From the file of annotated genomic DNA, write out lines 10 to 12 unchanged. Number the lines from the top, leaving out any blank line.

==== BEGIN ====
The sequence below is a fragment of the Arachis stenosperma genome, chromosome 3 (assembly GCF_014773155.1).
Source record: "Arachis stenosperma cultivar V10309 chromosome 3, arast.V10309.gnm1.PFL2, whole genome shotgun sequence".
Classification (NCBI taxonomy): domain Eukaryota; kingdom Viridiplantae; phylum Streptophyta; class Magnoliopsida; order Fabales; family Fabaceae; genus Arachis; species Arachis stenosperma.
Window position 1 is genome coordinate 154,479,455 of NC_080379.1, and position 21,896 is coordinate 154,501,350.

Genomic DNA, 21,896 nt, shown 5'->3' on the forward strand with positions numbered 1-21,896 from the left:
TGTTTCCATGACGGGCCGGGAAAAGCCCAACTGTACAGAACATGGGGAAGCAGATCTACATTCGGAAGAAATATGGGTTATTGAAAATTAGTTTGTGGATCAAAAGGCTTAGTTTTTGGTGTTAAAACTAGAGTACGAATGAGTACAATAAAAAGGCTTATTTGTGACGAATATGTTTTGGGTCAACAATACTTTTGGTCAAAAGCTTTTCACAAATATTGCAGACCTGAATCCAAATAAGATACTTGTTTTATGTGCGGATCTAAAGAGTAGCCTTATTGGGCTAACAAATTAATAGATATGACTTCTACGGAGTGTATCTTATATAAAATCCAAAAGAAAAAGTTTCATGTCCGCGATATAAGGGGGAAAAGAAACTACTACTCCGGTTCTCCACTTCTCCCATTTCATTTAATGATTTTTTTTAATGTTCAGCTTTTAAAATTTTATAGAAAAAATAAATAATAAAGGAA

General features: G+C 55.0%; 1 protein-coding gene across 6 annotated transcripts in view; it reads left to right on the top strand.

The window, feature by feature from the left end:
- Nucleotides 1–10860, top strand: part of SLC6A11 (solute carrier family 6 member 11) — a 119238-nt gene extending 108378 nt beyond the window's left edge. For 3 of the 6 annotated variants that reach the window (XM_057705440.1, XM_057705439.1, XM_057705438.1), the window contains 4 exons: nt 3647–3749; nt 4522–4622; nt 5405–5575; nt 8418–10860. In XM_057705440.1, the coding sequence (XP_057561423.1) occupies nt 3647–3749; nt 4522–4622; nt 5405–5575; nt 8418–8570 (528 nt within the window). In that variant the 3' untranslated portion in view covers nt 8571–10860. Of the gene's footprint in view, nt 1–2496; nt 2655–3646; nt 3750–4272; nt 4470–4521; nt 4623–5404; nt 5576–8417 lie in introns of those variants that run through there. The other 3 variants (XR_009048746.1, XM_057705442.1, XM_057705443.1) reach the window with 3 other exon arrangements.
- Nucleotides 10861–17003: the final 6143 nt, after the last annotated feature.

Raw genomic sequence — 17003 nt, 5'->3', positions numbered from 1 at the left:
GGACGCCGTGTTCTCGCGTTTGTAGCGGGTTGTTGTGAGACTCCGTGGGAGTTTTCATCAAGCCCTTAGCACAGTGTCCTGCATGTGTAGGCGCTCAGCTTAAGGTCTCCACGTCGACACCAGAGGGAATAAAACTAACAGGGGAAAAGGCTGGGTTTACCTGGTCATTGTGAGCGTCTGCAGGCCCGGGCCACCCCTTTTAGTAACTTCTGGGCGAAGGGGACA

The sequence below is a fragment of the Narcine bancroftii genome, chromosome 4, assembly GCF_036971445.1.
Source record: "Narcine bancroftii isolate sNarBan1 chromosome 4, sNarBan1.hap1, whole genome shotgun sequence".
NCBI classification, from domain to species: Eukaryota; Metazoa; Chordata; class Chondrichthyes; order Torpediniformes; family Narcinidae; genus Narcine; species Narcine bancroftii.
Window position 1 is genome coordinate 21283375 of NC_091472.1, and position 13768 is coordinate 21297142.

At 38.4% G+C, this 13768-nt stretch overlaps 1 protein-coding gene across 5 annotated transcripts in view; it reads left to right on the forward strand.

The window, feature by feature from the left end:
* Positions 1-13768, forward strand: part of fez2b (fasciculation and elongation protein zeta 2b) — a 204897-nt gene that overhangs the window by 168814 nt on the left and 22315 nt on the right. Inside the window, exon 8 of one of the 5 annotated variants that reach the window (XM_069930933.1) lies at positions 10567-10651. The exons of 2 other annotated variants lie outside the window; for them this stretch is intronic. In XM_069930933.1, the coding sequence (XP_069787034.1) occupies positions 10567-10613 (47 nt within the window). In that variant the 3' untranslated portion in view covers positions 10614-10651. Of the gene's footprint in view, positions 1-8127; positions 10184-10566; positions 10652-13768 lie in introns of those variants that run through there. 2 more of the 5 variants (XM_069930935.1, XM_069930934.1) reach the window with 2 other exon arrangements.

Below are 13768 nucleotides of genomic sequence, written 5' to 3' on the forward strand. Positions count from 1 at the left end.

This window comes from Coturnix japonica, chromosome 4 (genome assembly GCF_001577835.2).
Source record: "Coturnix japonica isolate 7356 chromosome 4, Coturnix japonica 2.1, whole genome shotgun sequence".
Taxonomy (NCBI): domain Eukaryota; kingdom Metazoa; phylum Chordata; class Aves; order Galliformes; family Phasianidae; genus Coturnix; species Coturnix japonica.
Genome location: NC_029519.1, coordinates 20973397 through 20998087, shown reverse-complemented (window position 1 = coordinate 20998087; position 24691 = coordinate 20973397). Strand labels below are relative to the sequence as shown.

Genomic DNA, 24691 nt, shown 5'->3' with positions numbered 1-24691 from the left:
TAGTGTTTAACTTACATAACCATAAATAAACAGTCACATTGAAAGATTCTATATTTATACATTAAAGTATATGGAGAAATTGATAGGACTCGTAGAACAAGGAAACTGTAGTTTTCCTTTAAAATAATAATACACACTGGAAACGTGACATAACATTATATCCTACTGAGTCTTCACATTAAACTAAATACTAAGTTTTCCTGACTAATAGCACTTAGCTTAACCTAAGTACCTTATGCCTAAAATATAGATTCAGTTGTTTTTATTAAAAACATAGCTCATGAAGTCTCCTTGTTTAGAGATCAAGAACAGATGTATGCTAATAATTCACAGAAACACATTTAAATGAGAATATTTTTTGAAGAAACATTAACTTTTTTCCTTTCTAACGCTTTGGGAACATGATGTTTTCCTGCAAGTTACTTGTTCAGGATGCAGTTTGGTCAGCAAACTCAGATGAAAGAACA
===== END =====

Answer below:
- Nucleotides 10861–17003: the final 6143 nt, after the last annotated feature.

Raw genomic sequence — 17003 nt, 5'->3', positions numbered from 1 at the left:
GGACGCCGTGTTCTCGCGTTTGTAGCGGGTTGTTGTGAGACTCCGTGGGAGTTTTCATCAAGCCCTTAGCACAGTGTCCTGCATGTGTAGGCGCTCAGCTTAAGGTCTCCACGTCGACACCAGAGGGAATAAAACTAACAGGGGAAAAGGCTGGGTTTACCTGGTCATTGTGAGCGTCTGCAGGCCCGGGCCACCCCTTTTAGTAACTTCTGGGCGAAGGGGACA